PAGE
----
New Orleans Memorial Hospital, Monday, August 29, 2004. Two hundred patients, 600 staff and over 1,000 refugees are in the building. At 4:55 AM the power fails and the emergency generators kick on to keep the medical equipment operating. Air conditioning fails, only one elevator is operational. Helicopters arrive on the helipad to evacuate patients. Doctors, nurses and staff struggle to carry patients down six flights of stairs to the helipad. Toilets back up. Water stops flowing from taps. Condensation is running down the walls.
At 2 A.M. Wednesday the emergency generators sputter and stop. Dozens of alarm bells sound from ventilators and life-support monitors as they switch to their back-up batteries. The emergency lights dim and fail. Helicopters cannot land in the darkness because the pad is not lit. The only working elevator stops. Staffers and volunteers struggle to carry patients down six flights of stairs in the dark.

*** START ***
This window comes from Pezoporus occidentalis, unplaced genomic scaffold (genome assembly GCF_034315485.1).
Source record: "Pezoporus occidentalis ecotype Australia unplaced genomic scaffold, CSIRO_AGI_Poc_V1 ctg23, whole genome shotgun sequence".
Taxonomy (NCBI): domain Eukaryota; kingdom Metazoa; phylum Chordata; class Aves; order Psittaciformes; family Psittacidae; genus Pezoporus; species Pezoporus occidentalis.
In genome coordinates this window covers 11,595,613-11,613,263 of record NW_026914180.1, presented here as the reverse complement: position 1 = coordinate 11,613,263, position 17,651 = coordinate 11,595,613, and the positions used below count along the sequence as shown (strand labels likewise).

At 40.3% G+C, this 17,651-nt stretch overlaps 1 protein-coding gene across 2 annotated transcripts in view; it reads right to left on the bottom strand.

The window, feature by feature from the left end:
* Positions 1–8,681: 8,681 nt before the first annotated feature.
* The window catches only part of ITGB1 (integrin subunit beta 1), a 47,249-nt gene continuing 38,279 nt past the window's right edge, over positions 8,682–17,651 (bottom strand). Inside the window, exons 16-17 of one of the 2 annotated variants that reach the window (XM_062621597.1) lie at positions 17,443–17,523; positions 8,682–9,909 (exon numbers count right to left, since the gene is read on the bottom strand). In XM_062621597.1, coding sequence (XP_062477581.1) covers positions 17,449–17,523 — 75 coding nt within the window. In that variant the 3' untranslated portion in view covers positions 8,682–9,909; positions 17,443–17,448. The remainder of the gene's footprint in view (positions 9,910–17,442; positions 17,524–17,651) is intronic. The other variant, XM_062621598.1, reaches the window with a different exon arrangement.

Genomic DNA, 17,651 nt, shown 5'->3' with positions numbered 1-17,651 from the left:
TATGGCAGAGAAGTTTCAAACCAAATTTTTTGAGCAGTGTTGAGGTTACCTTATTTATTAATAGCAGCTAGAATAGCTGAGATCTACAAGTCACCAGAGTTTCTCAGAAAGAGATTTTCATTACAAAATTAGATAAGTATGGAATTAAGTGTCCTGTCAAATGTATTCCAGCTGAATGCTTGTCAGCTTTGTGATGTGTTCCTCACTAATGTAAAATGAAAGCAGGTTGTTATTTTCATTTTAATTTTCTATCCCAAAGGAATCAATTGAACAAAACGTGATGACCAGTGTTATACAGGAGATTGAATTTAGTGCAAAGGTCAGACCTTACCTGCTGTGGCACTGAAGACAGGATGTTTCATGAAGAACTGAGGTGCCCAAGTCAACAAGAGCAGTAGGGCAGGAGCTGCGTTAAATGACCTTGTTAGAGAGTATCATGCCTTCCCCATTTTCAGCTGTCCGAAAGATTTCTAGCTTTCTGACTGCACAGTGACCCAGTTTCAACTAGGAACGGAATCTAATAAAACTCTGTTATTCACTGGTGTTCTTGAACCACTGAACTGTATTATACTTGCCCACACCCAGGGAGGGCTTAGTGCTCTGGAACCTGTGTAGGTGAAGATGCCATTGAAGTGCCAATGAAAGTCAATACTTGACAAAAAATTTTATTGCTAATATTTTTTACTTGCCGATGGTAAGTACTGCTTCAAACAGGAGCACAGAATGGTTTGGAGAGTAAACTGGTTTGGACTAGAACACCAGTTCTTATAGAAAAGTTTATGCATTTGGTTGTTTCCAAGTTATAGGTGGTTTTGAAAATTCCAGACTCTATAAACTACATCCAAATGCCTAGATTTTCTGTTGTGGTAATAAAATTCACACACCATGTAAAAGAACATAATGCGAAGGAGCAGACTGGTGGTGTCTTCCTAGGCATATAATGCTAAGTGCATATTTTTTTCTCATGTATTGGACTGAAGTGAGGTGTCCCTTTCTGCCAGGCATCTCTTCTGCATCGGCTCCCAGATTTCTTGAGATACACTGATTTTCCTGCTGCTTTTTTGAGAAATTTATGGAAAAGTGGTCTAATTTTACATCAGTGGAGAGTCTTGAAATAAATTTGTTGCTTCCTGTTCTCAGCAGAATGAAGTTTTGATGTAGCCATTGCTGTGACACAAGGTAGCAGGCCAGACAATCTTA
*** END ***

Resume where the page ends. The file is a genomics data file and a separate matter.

Half an hour later the ventilator batteries begin to fail. Nurses grab Ambu bags and manually squeeze air into patients' lungs.
A 61-year-old pulmonary specialist straps on his Beretta. The hospital administrator distributes guns to the security staff. Stone-faced State Police armed with shotguns arrive and announce that the entire hospital must be cleared by 5 P.M.; they will not stay and protect the hospital after that.
An absolutely riveting account of Hurricane Katrina in the New York Times. It reads more like a TEOTWAWKI novel, but it's true.